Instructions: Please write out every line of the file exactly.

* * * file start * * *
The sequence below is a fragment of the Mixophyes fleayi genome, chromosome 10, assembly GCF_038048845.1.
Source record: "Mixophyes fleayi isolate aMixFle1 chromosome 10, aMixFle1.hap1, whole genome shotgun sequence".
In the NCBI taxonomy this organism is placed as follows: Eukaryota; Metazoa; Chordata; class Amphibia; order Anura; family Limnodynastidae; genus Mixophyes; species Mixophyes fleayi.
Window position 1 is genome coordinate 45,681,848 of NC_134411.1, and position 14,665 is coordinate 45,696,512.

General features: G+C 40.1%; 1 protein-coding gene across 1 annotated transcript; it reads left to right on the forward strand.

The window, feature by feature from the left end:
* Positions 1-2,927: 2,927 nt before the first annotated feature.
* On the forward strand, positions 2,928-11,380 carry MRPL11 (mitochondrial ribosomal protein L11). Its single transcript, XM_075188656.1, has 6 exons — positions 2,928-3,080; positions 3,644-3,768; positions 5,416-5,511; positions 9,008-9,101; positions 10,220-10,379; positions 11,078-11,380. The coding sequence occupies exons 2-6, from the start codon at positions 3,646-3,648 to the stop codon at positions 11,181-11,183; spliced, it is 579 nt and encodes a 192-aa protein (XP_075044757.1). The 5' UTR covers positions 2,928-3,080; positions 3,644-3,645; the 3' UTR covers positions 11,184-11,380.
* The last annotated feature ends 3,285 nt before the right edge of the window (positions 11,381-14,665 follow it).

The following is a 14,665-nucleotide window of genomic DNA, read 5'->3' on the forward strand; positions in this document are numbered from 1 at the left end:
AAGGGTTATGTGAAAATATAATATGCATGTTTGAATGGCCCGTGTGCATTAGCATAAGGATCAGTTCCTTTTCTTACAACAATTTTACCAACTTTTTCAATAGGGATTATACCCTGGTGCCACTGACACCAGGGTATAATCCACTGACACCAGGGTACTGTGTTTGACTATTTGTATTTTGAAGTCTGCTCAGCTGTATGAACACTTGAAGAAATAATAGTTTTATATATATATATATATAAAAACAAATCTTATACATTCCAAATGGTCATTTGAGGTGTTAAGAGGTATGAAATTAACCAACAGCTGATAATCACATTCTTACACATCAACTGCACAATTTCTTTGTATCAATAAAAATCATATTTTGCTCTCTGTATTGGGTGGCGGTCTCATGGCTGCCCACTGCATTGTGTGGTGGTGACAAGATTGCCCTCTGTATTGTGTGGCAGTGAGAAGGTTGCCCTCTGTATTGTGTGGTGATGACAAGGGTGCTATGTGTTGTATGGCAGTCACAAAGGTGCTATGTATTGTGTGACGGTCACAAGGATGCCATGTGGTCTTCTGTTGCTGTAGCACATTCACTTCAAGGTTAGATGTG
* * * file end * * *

The sequence below is a fragment of the Mixophyes fleayi genome, chromosome 10, assembly GCF_038048845.1.
Source record: "Mixophyes fleayi isolate aMixFle1 chromosome 10, aMixFle1.hap1, whole genome shotgun sequence".
In the NCBI taxonomy this organism is placed as follows: Eukaryota; Metazoa; Chordata; class Amphibia; order Anura; family Limnodynastidae; genus Mixophyes; species Mixophyes fleayi.
Window position 1 is genome coordinate 45,681,848 of NC_134411.1, and position 14,665 is coordinate 45,696,512.

General features: G+C 40.1%; 1 protein-coding gene across 1 annotated transcript; it reads left to right on the forward strand.

The window, feature by feature from the left end:
* Positions 1-2,927: 2,927 nt before the first annotated feature.
* On the forward strand, positions 2,928-11,380 carry MRPL11 (mitochondrial ribosomal protein L11). Its single transcript, XM_075188656.1, has 6 exons — positions 2,928-3,080; positions 3,644-3,768; positions 5,416-5,511; positions 9,008-9,101; positions 10,220-10,379; positions 11,078-11,380. The coding sequence occupies exons 2-6, from the start codon at positions 3,646-3,648 to the stop codon at positions 11,181-11,183; spliced, it is 579 nt and encodes a 192-aa protein (XP_075044757.1). The 5' UTR covers positions 2,928-3,080; positions 3,644-3,645; the 3' UTR covers positions 11,184-11,380.
* The last annotated feature ends 3,285 nt before the right edge of the window (positions 11,381-14,665 follow it).

The following is a 14,665-nucleotide window of genomic DNA, read 5'->3' on the forward strand; positions in this document are numbered from 1 at the left end:
AAGGGTTATGTGAAAATATAATATGCATGTTTGAATGGCCCGTGTGCATTAGCATAAGGATCAGTTCCTTTTCTTACAACAATTTTACCAACTTTTTCAATAGGGATTATACCCTGGTGCCACTGACACCAGGGTATAATCCACTGACACCAGGGTACTGTGTTTGACTATTTGTATTTTGAAGTCTGCTCAGCTGTATGAACACTTGAAGAAATAATAGTTTTATATATATATATATATAAAAACAAATCTTATACATTCCAAATGGTCATTTGAGGTGTTAAGAGGTATGAAATTAACCAACAGCTGATAATCACATTCTTACACATCAACTGCACAATTTCTTTGTATCAATAAAAATCATATTTTGCTCTCTGTATTGGGTGGCGGTCTCATGGCTGCCCACTGCATTGTGTGGTGGTGACAAGATTGCCCTCTGTATTGTGTGGCAGTGAGAAGGTTGCCCTCTGTATTGTGTGGTGATGACAAGGGTGCTATGTGTTGTATGGCAGTCACAAAGGTGCTATGTATTGTGTGACGGTCACAAGGATGCCATGTGGTCTTCTGTTGCTGTAGCACATTCACTTCAAGGTTAGATGTG